Plan to Clear Homeless Encampment from Venice Boardwalk Brings 191 People Indoors

At least 191 homeless people have decided to move from their encampment on the Venice Beach boardwalk to permanent housing, Los Angeles city officials announced today.

The Encampment to Home program “has demonstrated that when offered real housing, people jump to say yes, people want to be housed," said Los Angeles Councilman Mike Bonin, who launched the six-week initiative that offered homeless people a pathway to permanent housing and appropriate services to help them succeed.

"A metric that people are judging this by is how the boardwalk looks, and that's a reasonable one, but the metric that really matters is how many people have been brought indoors and how many lives are being transformed for the better," Bonin said.

The Home program started June 28 with outreach teams from St. Joseph Center. At the time, it was estimated about 200 people were living in encampments at the iconic beach. The program promised all encampment residents who accept shelter a pathway to permanent housing in an effort to clear the boardwalk.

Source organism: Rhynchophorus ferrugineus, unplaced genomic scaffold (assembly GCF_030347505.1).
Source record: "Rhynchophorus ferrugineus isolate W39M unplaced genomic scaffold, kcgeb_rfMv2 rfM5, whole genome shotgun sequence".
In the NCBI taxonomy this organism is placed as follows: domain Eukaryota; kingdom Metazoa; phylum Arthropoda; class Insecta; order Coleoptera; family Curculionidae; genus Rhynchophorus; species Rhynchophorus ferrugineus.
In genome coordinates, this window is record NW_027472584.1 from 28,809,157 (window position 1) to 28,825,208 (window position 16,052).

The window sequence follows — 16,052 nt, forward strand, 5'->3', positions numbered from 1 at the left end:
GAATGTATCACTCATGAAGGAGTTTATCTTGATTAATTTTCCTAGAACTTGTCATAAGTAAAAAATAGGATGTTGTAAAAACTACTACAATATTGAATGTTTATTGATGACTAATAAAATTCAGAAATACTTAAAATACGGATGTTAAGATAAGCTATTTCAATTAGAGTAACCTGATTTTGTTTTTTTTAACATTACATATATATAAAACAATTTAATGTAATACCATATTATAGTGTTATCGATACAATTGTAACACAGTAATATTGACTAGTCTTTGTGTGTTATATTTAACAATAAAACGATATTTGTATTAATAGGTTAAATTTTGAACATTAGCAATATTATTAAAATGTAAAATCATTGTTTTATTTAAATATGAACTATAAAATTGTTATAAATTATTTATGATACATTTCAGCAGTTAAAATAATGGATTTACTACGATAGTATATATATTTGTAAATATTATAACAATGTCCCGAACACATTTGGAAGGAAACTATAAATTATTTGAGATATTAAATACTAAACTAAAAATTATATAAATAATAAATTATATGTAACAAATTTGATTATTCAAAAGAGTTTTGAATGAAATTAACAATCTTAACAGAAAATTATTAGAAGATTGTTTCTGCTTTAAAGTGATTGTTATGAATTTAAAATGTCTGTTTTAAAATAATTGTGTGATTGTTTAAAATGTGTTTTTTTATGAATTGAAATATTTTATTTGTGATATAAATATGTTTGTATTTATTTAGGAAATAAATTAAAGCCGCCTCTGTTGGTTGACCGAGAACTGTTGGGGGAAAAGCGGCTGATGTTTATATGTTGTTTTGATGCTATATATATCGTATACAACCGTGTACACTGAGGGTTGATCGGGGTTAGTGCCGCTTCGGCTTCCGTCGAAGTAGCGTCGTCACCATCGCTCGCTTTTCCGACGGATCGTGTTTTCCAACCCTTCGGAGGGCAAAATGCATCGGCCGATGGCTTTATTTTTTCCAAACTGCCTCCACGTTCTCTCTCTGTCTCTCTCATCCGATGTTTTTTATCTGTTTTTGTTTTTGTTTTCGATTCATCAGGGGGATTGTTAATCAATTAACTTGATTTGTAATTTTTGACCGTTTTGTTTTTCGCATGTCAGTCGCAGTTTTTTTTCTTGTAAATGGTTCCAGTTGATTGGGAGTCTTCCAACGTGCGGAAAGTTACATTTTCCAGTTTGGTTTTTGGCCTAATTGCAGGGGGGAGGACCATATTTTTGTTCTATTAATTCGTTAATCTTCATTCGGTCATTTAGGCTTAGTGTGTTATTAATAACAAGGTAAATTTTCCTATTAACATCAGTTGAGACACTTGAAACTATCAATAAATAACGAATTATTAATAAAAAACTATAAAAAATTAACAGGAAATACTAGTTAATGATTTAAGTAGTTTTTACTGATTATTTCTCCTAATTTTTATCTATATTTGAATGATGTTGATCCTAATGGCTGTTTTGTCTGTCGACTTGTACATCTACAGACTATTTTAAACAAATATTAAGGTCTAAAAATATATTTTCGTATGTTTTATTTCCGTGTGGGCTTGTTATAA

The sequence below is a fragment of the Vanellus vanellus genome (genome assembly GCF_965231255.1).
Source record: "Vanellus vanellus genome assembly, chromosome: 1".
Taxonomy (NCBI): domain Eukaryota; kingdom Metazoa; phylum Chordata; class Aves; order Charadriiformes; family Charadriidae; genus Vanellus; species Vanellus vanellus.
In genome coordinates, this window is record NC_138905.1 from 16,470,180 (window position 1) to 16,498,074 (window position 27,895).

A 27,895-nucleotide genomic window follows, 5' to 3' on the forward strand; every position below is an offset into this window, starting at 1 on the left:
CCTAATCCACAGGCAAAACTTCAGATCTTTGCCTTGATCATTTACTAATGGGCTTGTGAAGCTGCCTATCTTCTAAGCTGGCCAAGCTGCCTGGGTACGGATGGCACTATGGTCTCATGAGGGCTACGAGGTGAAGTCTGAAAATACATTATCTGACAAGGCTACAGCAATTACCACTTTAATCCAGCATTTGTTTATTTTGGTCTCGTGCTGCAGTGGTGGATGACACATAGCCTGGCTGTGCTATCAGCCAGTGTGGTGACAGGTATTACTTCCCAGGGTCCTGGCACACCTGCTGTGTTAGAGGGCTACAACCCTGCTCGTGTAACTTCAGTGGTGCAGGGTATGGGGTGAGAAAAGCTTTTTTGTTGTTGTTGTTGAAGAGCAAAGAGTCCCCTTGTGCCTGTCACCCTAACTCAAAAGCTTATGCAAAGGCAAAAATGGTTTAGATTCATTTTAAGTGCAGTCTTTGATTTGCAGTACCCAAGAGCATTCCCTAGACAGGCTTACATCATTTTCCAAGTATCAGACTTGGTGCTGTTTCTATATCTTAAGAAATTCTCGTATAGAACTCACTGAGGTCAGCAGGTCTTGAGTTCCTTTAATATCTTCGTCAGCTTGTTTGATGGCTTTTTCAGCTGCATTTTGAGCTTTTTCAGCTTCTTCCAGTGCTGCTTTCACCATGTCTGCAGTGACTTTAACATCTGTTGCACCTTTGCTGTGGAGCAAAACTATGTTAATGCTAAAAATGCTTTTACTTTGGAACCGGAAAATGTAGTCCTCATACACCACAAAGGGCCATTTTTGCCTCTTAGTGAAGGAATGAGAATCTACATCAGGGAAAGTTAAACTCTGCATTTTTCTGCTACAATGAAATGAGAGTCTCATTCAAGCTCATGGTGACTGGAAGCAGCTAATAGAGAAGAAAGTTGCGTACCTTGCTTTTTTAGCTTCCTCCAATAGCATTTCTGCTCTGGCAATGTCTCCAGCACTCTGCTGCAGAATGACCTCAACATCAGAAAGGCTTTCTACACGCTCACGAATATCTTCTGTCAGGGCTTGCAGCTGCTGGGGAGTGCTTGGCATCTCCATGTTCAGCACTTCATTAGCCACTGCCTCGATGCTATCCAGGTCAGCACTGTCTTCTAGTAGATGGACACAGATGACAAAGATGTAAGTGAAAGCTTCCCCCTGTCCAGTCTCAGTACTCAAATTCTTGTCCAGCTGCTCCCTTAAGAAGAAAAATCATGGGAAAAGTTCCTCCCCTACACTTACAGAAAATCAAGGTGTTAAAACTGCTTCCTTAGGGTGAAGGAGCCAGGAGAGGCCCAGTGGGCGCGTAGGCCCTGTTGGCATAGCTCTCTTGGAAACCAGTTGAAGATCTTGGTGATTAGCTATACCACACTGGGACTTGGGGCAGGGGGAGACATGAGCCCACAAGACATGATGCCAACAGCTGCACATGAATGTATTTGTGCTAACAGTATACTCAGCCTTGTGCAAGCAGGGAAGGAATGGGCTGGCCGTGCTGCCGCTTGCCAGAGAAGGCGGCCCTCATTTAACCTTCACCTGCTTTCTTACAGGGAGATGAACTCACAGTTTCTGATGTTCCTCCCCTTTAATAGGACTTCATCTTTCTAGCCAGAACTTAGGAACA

The outreach teams divided Ocean Front Walk into five zones and worked from zone to zone offering people in those areas housing — the deadline to accept the offer was Friday.

Los Angeles Mayor Eric Garcetti said Friday that if outreach teams need a few more days to offer housing to those who haven't accepted yet, the program can be extended.

On Monday, Bonin said that most of the people who have accepted housing options are temporarily living in motels, some have moved into a Venice shelter and three were reunited with family. Bonin added that 119 people have been matched with permanent housing vouchers, and St. Joseph Center is searching for available units and landlords that will accept the vouchers.

The Los Angeles City Council this week finalized approval for an ordinance that restricts encampments in certain areas of the city, including schools, parks and libraries. Bonin and Councilmember Nithya Raman voted against the ordinance, and 13 other council members voted to approve it.

Bonin said via Twitter that the city only has enough beds to house only 39% of the unhoused population.

"I again voted against an ordinance that will make it harder to be homeless in LA by greatly limiting the areas where people who are unhoused can sit, lie, or sleep," Bonin said.


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